Unusual and odd uses for 3D printing

Unusual and odd uses for 3D printing

Summary: Now that 3D printing has gone beyond the world of manufacturing, we're seeing a number of interesting and, frankly, odd uses of the technology.

SHARE:
TOPICS: Emerging Tech
5

 |  Image 6 of 8

  • Thumbnail 1
  • Thumbnail 2
  • Thumbnail 3
  • Thumbnail 4
  • Thumbnail 5
  • Thumbnail 6
  • Thumbnail 7
  • Thumbnail 8
  • 3D printed bikinis

    The N12 bikini is the first ready-to-wear garment produced purely through 3D printing technology.

    Designed by Continuum fashion, in cooperation with the Shapeways 3D Printing online printing store, the N-12 is composed of tiny nylon disks that hook together. Each component — including the strap, cups, and halter — are printed and sold separately, amounting to roughly $300 to own one for yourself once you snap each part together.

    Via: Continuum Fashion

    Image credit: Continuum Fashion

  • Making your own bagpipes and guitars

    3D printing can supply us with medical devices, guns, and vehicle parts, but it can also include the musical realm.

    In two examples, the Dreaming Pipes project on Kickstarter wants to allow 3D printing enthusiasts to create their own set of bagpipes at home. Considering the cost of traditional models, such a scheme could bring more pipe players into the fold.

    Secondly, the ATOM 3D printed guitar is on sale. Inspired by Les Paul, the bodies are fully printed from nylon, and each feature a wooden inner core. Dyed to order, each 3D printed guitar will set you back $3500.

    Via: 3dppvd.org | odd.org.nz

    Image credit: 3dppvd.org | Atom

  • 3D printed meats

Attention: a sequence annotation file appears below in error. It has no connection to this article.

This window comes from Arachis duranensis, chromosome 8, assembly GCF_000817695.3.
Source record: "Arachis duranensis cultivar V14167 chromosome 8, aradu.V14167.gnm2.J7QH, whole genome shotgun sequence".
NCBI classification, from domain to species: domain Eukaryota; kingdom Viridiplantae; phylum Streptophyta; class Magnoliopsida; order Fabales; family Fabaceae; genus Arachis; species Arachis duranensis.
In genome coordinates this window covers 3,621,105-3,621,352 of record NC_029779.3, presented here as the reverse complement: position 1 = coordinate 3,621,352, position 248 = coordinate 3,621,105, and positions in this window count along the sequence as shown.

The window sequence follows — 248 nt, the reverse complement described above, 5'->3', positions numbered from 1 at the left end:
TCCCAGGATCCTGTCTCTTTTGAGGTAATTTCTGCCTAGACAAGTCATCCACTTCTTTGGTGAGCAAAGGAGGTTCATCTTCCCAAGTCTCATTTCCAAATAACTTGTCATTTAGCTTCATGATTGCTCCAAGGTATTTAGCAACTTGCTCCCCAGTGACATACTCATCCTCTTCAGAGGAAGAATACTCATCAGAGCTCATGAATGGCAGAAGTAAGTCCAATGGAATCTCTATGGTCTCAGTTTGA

The future production of food is likely to be a problem as the human population expands and so do our meat requirements. Beyond scientists that are trying to create test-tube burger meat in labs to prepare for the potential crisis, the Thiel Foundation has awarded Modern Meadow funds to try and create bioprinted meat to satisfy the human need for protein.

    The image above, created by Modern Meadow, shows how many resources are consumed through livestock raising and meat production. In contrast, the company wants to use 3D printing to create synthetic meat in a less resource-hungry manner.

    Via: CNET

    Image credit: Modern Meadow

Topic: Emerging Tech

Kick off your day with ZDNet's daily email newsletter. It's the freshest tech news and opinion, served hot. Get it.

Related Stories

Talkback

5 comments
Log in or register to join the discussion
  • To the amusement of the fools ?

    For example . .
    A viable vacuum chamber enhanced production facility that can produce durable components cost's $ millions
    and will probably do so in the foreseeable future.
    X15meshman
  • Image number 5

    Nice-looking girl on image number 5 (you?). But her arm looks scaringly thin: rather like a case of anorexia....
    pjotr123
  • Is there a story here?

    I have no idea what this story is about...I just saw a girl in a bikini top and had to click!
    DrunkenBrewer
  • Prediction

    Within five years, there will be a thriving black market in 3D-printed goods.
    John L. Ries
  • Bait and switch

    I know right? Where's the girl?
    Eradicus